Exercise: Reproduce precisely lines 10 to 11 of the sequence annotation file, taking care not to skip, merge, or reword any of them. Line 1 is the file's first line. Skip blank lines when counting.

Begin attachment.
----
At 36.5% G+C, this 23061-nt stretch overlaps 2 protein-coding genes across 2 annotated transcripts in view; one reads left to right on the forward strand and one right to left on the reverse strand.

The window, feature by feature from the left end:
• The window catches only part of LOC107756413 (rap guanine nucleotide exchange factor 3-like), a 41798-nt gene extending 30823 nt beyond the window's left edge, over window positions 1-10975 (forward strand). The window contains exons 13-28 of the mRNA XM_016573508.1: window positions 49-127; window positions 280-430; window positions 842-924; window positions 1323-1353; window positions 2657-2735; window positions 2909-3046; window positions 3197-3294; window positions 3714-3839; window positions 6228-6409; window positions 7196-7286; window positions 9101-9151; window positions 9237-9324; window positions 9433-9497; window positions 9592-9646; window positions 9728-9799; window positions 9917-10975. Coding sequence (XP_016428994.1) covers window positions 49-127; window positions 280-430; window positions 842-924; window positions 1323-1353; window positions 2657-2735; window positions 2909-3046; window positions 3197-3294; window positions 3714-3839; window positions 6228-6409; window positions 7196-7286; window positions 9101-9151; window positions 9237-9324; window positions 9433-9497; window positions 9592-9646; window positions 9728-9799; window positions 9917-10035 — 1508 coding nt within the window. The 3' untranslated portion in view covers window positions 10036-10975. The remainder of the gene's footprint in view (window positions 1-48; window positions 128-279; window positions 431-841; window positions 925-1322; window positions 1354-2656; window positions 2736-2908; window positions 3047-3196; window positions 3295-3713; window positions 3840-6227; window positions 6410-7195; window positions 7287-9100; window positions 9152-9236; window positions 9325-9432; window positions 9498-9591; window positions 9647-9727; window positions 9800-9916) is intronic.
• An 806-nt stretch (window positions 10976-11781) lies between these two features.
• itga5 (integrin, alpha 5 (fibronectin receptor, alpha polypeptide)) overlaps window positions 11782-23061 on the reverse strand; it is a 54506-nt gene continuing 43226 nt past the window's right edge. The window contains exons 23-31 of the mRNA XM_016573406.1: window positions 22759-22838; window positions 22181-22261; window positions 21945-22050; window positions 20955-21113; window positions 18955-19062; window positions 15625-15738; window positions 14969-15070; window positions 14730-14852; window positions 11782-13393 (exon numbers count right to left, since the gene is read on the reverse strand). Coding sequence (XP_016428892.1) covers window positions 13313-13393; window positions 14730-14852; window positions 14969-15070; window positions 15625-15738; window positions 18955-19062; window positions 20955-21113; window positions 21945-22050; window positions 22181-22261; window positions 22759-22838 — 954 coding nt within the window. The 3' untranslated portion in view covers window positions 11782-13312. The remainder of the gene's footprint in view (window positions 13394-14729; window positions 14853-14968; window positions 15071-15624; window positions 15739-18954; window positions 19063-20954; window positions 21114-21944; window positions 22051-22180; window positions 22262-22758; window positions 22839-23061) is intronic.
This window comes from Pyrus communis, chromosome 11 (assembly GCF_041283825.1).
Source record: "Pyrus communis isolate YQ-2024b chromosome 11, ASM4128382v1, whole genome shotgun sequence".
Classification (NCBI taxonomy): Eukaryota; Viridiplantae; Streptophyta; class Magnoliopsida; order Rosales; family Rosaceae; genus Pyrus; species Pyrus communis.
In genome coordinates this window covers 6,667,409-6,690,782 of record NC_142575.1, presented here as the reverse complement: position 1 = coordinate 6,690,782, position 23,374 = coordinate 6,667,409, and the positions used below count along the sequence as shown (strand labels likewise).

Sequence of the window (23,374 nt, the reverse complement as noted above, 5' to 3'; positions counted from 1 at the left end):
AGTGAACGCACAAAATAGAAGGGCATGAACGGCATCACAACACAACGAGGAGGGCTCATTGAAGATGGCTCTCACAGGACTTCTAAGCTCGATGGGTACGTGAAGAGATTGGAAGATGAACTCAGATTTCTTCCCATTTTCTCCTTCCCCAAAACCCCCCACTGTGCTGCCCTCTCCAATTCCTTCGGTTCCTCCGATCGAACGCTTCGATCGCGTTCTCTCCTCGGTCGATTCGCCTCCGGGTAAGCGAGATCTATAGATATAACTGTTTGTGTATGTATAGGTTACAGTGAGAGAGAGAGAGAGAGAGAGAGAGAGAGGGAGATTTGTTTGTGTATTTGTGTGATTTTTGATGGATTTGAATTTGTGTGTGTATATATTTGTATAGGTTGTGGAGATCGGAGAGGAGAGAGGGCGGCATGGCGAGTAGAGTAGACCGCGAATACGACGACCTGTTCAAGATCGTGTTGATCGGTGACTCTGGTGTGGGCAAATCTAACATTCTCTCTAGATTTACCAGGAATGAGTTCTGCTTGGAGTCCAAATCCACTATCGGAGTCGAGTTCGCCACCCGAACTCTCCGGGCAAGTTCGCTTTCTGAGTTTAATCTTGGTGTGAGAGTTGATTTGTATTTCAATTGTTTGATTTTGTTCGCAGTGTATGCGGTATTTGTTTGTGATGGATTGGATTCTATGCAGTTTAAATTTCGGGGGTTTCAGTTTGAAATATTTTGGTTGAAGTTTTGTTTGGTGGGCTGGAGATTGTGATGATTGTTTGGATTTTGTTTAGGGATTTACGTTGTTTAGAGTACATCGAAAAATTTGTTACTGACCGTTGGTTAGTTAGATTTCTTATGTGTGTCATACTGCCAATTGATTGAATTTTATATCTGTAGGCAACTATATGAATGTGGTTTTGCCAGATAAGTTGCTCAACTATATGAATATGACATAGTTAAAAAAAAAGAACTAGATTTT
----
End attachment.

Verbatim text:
Sequence of the window (23,374 nt, the reverse complement as noted above, 5' to 3'; positions counted from 1 at the left end):
AGTGAACGCACAAAATAGAAGGGCATGAACGGCATCACAACACAACGAGGAGGGCTCATTGAAGATGGCTCTCACAGGACTTCTAAGCTCGATGGGTACGTGAAGAGATTGGAAGATGAACTCAGATTTCTTCCCATTTTCTCCTTCCCCAAAACCCCCCACTGTGCTGCCCTCTCCAATTCCTTCGGTTCCTCCGATCGAACGCTTCGATCGCGTTCTCTCCTCGGTCGATTCGCCTCCGGGTAAGCGAGATCTATAGATATAACTGTTTGTGTATGTATAGGTTACAGTGAGAGAGAGAGAGAGAGAGAGAGAGAGAGGGAGATTTGTTTGTGTATTTGTGTGATTTTTGATGGATTTGAATTTGTGTGTGTATATATTTGTATAGGTTGTGGAGATCGGAGAGGAGAGAGGGCGGCATGGCGAGTAGAGTAGACCGCGAATACGACGACCTGTTCAAGATCGTGTTGATCGGTGACTCTGGTGTGGGCAAATCTAACATTCTCTCTAGATTTACCAGGAATGAGTTCTGCTTGGAGTCCAAATCCACTATCGGAGTCGAGTTCGCCACCCGAACTCTCCGGGCAAGTTCGCTTTCTGAGTTTAATCTTGGTGTGAGAGTTGATTTGTATTTCAATTGTTTGATTTTGTTCGCAGTGTATGCGGTATTTGTTTGTGATGGATTGGATTCTATGCAGTTTAAATTTCGGGGGTTTCAGTTTGAAATATTTTGGTTGAAGTTTTGTTTGGTGGGCTGGAGATTGTGATGATTGTTTGGATTTTGTTTAGGGATTTACGTTGTTTAGAGTACATCGAAAAATTTGTTACTGACCGTTGGTTAGTTAGATTTCTTATGTGTGTCATACTGCCAATTGATTGAATTTTATATCTGTAGGCAACTATATGAATGTGGTTTTGCCAGATAAGTTGCTCAACTATATGAATATGACATAGTTAAAAAAAAAGAACTAGATTTT